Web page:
• For the (recently renewed) motivation to embrace ORDER. I’m a hoarder—but at least I am willing to admit it, and I’m trying to do something about it on a daily basis. Though I’ve read every de-cluttering and Tidy Your Life book in existence, it was Dr. Jordan Peterson who was responsible for my current attempt at fixing my life. Order allows you to live your life, and live it well. Chaos depresses and paralyzes you, and hinders your progress at every turn (even if you are just searching for tweezers on your cluttered dresser).
  • For the artist/singer/musician Audrey Assad. If you haven’t heard of her, look her up and listen to her music. Start with “Good to Me”Her album Fortunate Fall is exquisite (full of lovely praise music—I have met God and lingered with Him numerous times while listening to these soothing tracks. Her song “Lead, Kindly Light”, based on Cardinal Newman’s poem, is sublimely and achingly beautiful. I would take piano lessons just to learn to play this song).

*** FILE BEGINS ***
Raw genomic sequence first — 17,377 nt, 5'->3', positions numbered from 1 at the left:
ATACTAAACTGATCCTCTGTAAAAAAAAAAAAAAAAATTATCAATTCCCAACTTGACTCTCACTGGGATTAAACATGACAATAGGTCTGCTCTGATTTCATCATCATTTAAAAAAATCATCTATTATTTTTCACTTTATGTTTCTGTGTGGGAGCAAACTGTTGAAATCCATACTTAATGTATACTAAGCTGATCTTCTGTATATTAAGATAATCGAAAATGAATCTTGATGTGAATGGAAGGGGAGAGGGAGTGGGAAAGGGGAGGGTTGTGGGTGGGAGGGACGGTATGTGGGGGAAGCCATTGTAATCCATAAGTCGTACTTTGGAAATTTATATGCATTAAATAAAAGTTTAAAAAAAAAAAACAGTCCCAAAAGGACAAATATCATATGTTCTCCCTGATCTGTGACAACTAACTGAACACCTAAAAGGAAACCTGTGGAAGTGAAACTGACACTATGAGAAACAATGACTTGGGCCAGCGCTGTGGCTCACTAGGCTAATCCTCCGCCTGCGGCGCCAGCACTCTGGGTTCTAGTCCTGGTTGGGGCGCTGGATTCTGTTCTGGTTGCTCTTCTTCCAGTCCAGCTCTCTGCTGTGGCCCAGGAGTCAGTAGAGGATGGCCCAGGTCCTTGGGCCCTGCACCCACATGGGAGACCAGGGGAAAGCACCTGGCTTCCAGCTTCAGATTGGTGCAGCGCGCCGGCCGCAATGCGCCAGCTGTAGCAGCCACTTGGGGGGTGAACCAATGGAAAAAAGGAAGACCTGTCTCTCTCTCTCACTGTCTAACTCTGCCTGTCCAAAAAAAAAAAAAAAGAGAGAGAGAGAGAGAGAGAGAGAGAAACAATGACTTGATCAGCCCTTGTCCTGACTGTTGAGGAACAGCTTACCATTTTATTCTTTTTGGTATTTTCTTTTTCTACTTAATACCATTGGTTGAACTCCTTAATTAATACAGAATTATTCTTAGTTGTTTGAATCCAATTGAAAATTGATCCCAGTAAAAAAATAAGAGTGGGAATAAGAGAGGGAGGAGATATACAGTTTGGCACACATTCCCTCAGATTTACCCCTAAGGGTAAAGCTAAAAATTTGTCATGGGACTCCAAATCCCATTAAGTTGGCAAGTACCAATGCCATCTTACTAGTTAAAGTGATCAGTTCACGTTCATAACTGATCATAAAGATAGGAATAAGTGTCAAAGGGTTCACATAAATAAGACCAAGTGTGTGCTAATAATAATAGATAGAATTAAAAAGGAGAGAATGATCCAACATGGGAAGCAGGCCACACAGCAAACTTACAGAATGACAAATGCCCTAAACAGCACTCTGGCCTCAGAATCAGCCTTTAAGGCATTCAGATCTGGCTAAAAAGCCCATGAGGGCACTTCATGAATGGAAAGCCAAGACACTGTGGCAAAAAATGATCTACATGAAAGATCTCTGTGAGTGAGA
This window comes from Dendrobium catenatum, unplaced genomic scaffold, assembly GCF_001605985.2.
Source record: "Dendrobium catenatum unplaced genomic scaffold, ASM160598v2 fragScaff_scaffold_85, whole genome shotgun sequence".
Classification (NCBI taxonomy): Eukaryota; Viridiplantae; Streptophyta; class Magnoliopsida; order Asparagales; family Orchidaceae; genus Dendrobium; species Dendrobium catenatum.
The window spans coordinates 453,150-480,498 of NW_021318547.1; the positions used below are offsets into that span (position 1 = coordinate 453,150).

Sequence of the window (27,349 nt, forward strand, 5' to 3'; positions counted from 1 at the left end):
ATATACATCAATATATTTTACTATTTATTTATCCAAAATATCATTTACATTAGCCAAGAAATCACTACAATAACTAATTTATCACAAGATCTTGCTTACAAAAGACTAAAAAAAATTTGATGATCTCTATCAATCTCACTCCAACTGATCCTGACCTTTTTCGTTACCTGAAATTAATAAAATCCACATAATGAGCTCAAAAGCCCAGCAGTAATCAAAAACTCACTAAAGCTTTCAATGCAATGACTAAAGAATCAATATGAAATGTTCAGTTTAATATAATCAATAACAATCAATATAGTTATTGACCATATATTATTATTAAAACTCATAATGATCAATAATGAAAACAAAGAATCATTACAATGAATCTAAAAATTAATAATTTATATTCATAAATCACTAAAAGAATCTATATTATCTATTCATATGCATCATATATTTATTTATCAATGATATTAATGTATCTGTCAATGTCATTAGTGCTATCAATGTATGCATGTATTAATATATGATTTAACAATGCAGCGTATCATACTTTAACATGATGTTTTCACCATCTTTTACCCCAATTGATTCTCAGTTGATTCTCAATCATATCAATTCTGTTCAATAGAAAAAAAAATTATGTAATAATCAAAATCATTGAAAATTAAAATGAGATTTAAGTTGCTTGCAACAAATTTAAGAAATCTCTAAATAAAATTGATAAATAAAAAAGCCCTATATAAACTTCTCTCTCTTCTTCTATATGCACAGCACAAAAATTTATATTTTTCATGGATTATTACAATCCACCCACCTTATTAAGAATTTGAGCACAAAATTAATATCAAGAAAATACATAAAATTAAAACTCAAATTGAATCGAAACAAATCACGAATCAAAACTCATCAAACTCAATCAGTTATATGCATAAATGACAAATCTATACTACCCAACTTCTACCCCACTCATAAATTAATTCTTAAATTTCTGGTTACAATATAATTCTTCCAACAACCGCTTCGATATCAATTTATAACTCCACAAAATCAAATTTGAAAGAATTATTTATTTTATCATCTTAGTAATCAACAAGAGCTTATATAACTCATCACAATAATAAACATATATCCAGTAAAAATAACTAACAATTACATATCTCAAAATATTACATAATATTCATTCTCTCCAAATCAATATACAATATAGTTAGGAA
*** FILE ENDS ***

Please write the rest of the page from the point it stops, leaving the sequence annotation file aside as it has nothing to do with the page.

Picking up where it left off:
• For my beautiful daughter Katherine, who introduced me to Audrey Assad’s music.
  • For all my beautiful daughters: Christine, Celeste, Geneva, Katherine, Frances, Susannah and Sophia. I really don’t deserve any of them, but God is very good, and we’ll just have to leave it there.
Oh my. My “Gratitude” post has already reached over 1000 words. And it’s only 10:30 in the morning. I may have to do this in instalments, since the current wisdom (if such exists) suggests that people’s attention spans are simply not what they were a century ago. (Thanks, “smart”phones.) It's time to get some other work done around here. I haven't cleaned off my teacher's desk since June (not kidding).

PS. I am grateful for DOH's 26 wonderful followers! If you are not already signed up, would you consider becoming #27? I would be very grateful if you did. Thanks. I can be contacted at ladywriter.ulrich@gmail.com

No comments:

Post a Comment